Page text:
Not too long ago—back when Hillary Clinton was scraping and clawing to out-progressive Bernie Sanders for the Democrat nomination—the former Secretary of State literally laughed off the question of when she would release the transcripts of her paid speeches to Wall Street banks. The insinuation was clear: Never. She long ago made the political calculation that dealing with the criticism of being secretive was far better than having to answer for the things that she said behind closed doors.
Now we see why. Thousands of e-mails from Hillary Clinton’s campaign chairman, John Podesta, were posted by WikiLeaks on Friday evening, including excerpts from some of the paid closed-door speeches she gave to Wall Street banks. As Time Magazine’s Laura Koran and Dan Merica write, “Clinton’s comments to financial firms, if legitimate, would validate what supporters of Bernie Sanders long said about her: Clinton is a fake populist who is really out of touch with the middle class.”
Voters have always sensed that Clinton tends to say whatever it is she believes her audience wants to hear, but rarely has such an open-and-shut case of political two-facedness been presented. The emails show that Clinton freely told her Wall Street pals that she often tells American voters one thing while doing something completely different behind closed doors.
“[I]f everybody’s watching, you know, all of the back room discussions and the deals, you know, then people get a little nervous, to say the least,” Clinton said in a 2013 speech. “So, you need both a public and a private position.”
That has proven to be exceptionally true this election season.
In public, Clinton has been a fierce opponent of Wall Street and pushes for more regulation and greater government oversight of the financial sector. But behind closed doors she told bankers that blaming Wall Street for the economic collapse was at attempt at “politicizing” the issue, that she has “a lot of respect of the work you do and the people who do it,” that there’s “nothing magic about regulations,” and that although more needs to be done it “really has to come from the industry itself.”
In public, she’s flip-flopped on her support for the Trans Pacific Partnership and portrayed herself as a warrior against trade deals. But in private, she told an audience that her “dream is a hemispheric common market, with open trade and open borders, some time in the future with energy that is as green and sustainable as we can get it, powering growth and opportunity or every person in the hemisphere.”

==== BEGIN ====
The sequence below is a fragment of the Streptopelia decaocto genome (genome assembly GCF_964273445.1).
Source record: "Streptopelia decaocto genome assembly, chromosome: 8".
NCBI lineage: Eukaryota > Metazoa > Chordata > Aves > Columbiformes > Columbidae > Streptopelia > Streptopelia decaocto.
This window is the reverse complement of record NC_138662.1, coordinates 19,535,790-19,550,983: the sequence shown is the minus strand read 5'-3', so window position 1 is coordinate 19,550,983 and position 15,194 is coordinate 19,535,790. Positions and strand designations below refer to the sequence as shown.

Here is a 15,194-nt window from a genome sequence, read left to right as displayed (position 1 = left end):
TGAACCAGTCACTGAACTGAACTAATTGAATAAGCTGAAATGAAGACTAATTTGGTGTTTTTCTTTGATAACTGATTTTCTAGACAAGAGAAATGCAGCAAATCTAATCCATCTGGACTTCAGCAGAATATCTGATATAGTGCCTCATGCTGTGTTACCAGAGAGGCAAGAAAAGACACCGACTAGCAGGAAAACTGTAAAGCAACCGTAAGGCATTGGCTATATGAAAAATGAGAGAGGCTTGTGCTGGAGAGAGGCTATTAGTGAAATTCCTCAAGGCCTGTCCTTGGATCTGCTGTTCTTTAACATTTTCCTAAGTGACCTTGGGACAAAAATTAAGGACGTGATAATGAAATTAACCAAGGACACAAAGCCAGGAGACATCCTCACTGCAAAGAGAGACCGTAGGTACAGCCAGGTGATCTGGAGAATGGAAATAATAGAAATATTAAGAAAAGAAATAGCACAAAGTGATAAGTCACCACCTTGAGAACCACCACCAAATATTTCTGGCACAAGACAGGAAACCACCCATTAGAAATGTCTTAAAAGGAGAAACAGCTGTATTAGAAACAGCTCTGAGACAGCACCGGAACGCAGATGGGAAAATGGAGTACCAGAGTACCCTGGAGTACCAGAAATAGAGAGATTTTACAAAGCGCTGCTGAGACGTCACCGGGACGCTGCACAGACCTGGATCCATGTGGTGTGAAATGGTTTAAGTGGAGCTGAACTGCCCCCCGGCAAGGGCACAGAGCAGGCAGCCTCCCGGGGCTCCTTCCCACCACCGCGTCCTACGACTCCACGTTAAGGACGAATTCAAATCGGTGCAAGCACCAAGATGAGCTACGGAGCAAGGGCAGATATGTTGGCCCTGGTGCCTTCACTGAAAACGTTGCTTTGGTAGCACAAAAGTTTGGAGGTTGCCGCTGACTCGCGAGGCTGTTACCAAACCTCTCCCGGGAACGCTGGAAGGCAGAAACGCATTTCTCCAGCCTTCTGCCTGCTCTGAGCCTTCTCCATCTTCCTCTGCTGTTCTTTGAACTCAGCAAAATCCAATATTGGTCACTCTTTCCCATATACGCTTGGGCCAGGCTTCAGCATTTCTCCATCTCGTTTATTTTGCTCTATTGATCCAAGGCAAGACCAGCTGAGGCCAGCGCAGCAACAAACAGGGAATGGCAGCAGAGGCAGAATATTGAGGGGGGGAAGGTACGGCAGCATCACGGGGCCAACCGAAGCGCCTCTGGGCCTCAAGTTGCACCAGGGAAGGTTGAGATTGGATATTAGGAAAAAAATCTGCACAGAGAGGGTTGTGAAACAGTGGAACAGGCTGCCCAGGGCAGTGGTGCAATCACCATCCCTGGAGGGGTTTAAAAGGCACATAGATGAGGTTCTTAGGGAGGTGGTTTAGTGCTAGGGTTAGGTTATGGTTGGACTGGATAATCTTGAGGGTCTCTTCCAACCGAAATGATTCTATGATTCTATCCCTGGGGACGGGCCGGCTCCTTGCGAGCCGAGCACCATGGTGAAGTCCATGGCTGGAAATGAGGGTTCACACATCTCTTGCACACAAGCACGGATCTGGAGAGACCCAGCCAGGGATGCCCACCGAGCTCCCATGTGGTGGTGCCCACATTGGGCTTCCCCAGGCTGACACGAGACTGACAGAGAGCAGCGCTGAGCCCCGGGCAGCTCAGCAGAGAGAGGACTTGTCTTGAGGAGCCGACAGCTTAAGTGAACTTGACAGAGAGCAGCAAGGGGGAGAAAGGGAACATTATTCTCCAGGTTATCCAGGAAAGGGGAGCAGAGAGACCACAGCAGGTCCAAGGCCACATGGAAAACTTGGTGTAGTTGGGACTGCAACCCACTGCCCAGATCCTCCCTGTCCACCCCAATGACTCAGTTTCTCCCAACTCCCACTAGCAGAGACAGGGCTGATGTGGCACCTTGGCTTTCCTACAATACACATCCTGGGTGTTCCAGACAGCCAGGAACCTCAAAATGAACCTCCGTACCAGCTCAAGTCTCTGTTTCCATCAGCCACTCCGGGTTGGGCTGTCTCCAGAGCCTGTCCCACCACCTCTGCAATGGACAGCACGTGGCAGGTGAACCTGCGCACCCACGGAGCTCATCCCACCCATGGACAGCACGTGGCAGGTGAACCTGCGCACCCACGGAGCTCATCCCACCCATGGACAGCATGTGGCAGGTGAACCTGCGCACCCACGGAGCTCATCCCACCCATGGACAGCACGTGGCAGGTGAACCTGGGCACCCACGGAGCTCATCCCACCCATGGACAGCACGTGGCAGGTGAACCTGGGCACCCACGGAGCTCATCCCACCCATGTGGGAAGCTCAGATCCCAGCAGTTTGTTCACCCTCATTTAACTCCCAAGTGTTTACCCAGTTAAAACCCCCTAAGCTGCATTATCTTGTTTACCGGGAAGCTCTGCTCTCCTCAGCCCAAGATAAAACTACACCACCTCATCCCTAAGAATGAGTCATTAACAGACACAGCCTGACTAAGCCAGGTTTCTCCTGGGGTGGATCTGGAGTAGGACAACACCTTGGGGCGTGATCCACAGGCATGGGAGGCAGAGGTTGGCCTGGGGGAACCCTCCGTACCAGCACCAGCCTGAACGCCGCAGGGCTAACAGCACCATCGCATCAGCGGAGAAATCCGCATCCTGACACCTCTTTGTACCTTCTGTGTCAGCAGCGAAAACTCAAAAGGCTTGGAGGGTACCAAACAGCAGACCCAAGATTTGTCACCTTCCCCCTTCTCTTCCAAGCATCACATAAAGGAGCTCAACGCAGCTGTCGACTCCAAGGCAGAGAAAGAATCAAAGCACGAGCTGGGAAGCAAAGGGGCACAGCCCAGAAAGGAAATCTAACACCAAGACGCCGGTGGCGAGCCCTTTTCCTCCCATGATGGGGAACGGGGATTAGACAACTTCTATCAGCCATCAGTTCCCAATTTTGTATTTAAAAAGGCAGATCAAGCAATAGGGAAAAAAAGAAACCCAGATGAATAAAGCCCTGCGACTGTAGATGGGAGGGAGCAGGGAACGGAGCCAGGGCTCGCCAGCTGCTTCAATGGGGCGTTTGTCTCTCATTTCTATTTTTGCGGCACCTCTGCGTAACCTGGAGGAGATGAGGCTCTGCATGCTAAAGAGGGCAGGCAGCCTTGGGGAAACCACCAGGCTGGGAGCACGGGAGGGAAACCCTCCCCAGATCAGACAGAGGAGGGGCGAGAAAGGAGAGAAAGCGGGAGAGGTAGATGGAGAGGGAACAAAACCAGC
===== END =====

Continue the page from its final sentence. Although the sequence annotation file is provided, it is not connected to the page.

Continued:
In public she was a technological neophyte who didn’t really understand how email worked and thus couldn’t imagine the threat that having a separate email server could pose. But in private it was clear she fully understood the cyber threat she was creating. “At the State Department we were attacked every hour, more than once an hour by incoming efforts to penetrate everything we had,” she said. “[When we travelled] we would leave all of our electronic equipment on the plane, with batteries out, because this is a new frontier.”
And in public she’s attempted to play up her middle class bona fides, talking about her father’s life as a small businessman who worked hard and struggled. But in private Clinton willingly admitted that she was “kind of far removed [from middle class] because the life I’ve lived and the economic, you know, fortunes that my husband and I now enjoy.” A far cry from when she attempted to sell voters on the idea that she came out of the White House “dead broke.”
Henderson agreed and pointed out that these leaked transcripts don’t help Clinton and that this hurts her standing with progressives and millennials who already had a distrust for Clinton during the Democratic primary.
As Tim Mak and Andrew Desiderio write for the Daily Beast, the revelation of Clinton’s two faces plays up one of her biggest liabilities:
For Clinton, it is an embarrassing revelation that strikes to her greatest vulnerability: that she can’t be trusted, doesn’t mean what she says and is too close to the big banks—all at a time when she is struggling to generate enthusiasm among the young progressives who backed Sanders over her in the primary.
Perhaps the most damaging to Clinton—and most validating to Sanders—will be her fawning speeches about Wall Street—to Wall Street. In her remarks, Clinton appears to prove Bernie right.
How will Sanders’ supporters react? After all, she’s successfully wooed many of them by making a highly publicized shift in the senator’s direction. But is that just her public position, or is it also her private position? Given Clinton’s comments, and record in general, it’s nearly impossible for voters to tell.